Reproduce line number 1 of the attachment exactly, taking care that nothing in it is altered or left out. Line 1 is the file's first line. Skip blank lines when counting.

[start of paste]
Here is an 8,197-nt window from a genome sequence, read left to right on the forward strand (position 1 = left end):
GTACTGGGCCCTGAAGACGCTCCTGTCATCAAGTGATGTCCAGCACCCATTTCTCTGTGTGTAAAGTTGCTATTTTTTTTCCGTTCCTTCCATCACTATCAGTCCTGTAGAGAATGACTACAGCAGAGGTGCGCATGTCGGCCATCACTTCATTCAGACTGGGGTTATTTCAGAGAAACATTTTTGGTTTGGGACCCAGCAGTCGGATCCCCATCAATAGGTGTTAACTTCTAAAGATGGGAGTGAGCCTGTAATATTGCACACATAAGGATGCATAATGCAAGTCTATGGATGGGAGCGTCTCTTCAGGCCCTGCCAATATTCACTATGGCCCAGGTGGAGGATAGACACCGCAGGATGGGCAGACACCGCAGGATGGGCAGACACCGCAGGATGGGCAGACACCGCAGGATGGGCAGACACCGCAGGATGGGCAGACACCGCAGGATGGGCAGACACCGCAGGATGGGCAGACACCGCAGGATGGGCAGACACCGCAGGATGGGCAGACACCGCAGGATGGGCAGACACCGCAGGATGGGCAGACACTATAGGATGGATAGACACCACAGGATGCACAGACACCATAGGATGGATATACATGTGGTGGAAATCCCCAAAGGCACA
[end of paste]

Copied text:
Here is an 8,197-nt window from a genome sequence, read left to right on the forward strand (position 1 = left end):